This is similar to the case with the p=1/3 calculation of the probability of randomly selecting a chord of length greater than r.√3 in a circle of radius r. If you restrict your selection of points which define a line which then results in a chord to any two on the circumference of the circle, you get a “biased set”. The biased set results in p=1/3 while an unbiased set (which I think I’ve defined) results in p=1/2. I’m sorry if my terminology is not standard but if you can try to see past that it would be much appreciated.

Re “not random”, hopefully this is clarified by the above but to make sure, by this I mean that a random selection from the set of all possible chords is not going to give you the same result as the random selection of a pair of points on a circle, even if those points can then be used to define chords. A “random” selection from a subset of all chords is not necessarily equivalent to a random selection from the set of all chords. (It’s like trying to select people at random from a crowd and subconsciously only selecting females that you think are particularly good-looking, it might be a random selection of good-looking females, but it’s not random in terms of the task at hand.) Again, I might not have used the correct terminology for which I apologise.

By the way, are you a p=1/3 person? Or simply undecided?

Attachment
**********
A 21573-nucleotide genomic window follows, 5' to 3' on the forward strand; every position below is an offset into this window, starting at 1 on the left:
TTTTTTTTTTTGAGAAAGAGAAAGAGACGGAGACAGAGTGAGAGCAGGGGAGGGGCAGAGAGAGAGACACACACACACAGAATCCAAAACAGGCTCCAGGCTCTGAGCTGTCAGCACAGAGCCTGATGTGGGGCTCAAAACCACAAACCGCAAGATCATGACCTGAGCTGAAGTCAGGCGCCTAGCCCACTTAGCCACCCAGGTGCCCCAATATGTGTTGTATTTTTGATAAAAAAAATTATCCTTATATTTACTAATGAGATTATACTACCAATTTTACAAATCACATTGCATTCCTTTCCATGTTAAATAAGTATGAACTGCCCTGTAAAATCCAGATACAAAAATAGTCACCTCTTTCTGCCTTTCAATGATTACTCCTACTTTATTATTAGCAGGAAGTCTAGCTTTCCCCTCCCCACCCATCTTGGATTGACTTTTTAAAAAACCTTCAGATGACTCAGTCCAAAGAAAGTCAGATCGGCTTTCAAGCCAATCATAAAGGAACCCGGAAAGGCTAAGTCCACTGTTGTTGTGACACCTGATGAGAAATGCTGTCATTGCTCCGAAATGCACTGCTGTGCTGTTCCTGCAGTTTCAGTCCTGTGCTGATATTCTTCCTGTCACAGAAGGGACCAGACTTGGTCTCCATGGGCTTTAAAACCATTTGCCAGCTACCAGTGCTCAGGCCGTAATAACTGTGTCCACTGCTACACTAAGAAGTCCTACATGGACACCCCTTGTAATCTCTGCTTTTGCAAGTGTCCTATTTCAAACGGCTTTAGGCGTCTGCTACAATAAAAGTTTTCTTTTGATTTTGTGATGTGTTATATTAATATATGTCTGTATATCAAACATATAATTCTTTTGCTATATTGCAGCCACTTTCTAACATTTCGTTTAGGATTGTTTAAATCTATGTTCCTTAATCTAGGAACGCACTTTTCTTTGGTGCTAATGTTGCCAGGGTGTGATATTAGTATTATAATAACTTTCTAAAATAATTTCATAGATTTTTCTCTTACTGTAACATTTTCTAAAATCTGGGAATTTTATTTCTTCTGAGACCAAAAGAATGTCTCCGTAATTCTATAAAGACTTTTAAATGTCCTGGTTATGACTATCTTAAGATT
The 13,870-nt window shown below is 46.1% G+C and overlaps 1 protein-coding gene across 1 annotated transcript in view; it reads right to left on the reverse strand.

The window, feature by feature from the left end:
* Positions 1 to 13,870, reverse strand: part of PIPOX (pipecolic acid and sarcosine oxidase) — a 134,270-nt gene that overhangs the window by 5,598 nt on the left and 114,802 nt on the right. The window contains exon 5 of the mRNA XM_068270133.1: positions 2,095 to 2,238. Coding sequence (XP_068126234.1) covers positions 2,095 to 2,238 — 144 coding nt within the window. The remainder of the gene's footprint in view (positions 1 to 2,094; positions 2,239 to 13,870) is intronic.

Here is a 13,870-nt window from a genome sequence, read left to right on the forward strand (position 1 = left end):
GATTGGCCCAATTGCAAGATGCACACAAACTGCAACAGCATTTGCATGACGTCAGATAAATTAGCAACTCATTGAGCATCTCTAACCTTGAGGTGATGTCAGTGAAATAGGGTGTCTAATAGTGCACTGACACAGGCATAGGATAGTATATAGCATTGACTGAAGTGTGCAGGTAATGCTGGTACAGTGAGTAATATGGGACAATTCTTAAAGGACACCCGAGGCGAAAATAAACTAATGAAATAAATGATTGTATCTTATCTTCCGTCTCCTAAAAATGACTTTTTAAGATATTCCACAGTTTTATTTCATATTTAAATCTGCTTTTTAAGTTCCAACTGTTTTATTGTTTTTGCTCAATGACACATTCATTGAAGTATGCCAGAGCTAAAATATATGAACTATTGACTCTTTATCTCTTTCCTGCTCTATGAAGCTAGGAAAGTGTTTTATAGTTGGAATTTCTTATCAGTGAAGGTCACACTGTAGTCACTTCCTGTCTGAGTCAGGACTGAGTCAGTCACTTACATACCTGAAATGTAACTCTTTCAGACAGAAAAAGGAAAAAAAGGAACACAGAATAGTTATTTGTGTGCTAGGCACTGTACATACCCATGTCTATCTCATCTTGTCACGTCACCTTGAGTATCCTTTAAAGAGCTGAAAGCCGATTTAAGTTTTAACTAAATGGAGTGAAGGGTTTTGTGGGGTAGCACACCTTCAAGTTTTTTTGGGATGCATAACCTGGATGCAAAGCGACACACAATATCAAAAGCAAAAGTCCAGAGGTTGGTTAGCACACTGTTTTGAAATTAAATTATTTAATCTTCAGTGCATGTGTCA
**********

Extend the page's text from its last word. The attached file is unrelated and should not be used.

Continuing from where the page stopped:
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Melchior:

The set of humans is simply different from the set of American males. Neither one is biased.

The distinction is a red herring anyway, because we're talking about one and only one set: the set of chords in the circle. You keep saying "subset", but the set of chords defined by choosing two endpoints is precisely the same set as the set of all chords. There is no chord that exists in one set but not the other.

Subsets can't rescue you from this paradox. It's not just a matter of terminology; there's something very different going on here. This is a really important point, and you have to accept it in order to understand anything else about the problem.

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Dear Melchior.

This last response is quite interesting.

Wikipedia defines a paradox broadly enough to include puzzling results that can be rectified by demonstrating that one or more of the premises themselves are not really true, are a play on words, are faulty and/or cannot all be true together, going far enough to state that paradox is often used interchangeably with contradiction.  Even dictionaries seem to be rather vague on the topic, for example the first entry at merriam-webster.com isn’t even remotely close to what I personally would define as a paradox.

Let me clarify.  In this context I mean by paradox, as I am sure the people who originally named it the Bertrand Paradox meant, a problem which appears to have (at least) three alternative solutions which cannot all be correct.  It cannot be true that p=1/2 and p=1/3 and p=1/4 in this scenario, when p is the probability that a chord selected at random is greater than r.3.